The Williamsburg-based Tribal Analysis Center specialises in the collection and analysis of data related to tribes in remote areas. They note the new emphasis being given by the military to studying tribal affairs, both in Iraq and Afghanistan: "Repeated public statements by US military and civilian leaders now downplay military operations in favour of gaining the support of local communities, not only by bringing tangible benefits, but also by acting in a manner acceptable to tribal people."
However, they argue that it is equally important for NGOs and other civilian organisations to have a clear idea of the society in which they are operating.
The Center is not just interested in academic study: "Although we actively seek the input of trained anthropologists wherever possible, we do not limit ourselves to that pool of expertise, and seek to broaden substantially the scope of input. Thus we are just as interested in getting a detailed account of how a US military civic action officer, or a USAID official, dealt with a tribal jirga (council) in a particular Pashtun community, as we would in receiving an academic study of that same jirga."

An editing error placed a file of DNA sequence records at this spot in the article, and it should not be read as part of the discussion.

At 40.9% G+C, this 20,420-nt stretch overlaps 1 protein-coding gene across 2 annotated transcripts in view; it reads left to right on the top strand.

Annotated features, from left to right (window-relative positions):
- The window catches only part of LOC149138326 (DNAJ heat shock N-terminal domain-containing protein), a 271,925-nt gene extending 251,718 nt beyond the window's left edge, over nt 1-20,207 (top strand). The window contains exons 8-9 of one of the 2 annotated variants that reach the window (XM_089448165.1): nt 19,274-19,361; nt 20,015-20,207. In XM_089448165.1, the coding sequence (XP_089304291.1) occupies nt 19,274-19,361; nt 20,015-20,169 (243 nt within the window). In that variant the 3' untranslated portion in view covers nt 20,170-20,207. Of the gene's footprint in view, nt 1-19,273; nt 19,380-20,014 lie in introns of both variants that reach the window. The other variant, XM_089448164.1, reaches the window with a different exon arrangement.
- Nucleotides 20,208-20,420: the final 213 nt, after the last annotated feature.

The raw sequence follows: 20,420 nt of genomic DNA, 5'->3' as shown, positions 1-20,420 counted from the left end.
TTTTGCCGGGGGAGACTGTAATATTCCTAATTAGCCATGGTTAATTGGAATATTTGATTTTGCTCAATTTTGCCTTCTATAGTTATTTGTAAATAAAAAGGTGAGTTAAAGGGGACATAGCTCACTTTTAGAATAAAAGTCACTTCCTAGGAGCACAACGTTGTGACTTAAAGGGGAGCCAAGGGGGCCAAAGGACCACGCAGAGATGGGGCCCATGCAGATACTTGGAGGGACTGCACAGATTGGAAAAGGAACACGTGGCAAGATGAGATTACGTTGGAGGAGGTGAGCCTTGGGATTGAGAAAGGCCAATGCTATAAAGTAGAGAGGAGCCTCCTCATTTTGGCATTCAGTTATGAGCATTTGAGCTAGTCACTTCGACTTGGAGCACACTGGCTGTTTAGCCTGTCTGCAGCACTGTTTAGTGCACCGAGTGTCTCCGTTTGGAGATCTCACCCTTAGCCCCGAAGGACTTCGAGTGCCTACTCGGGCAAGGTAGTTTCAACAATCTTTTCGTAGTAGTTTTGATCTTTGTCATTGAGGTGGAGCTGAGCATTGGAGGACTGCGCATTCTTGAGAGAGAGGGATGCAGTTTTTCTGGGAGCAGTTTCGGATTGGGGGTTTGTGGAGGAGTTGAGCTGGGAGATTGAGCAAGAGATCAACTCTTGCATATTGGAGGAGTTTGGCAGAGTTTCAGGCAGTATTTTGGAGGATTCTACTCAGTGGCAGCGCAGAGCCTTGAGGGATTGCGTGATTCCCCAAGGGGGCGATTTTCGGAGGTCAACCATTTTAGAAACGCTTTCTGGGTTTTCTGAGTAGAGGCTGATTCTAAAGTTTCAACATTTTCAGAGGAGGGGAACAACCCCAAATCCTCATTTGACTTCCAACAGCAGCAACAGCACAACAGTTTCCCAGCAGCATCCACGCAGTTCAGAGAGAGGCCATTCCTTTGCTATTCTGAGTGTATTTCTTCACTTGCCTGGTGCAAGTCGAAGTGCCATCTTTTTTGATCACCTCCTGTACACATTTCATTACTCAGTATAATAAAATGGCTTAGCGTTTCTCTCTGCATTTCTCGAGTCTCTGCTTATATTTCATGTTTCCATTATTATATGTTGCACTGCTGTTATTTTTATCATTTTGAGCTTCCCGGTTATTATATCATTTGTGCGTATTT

They also publish good postgraduate theses submitted by their student authors. One such report already published is Badal: A culture of Revenge. The impact of Collateral Damage on Taliban Insurgency, written by Raja G Hussein of the Naval Postgraduate School in Monterey, California.
Other reports readers may find interesting include:
Pashtun Tribal Dynamics; The 1897 Revolt and Tirah Valley Operations from the Pashtun Perspective; Alikozai Tribal Dynamics: A very unusual Durrani Tribe; and Achakzai Tribe.
Coming soon are: Jirgas: How they vary from Tribe to Tribe; and Pashtun Story Telling: a clue to their violent culture.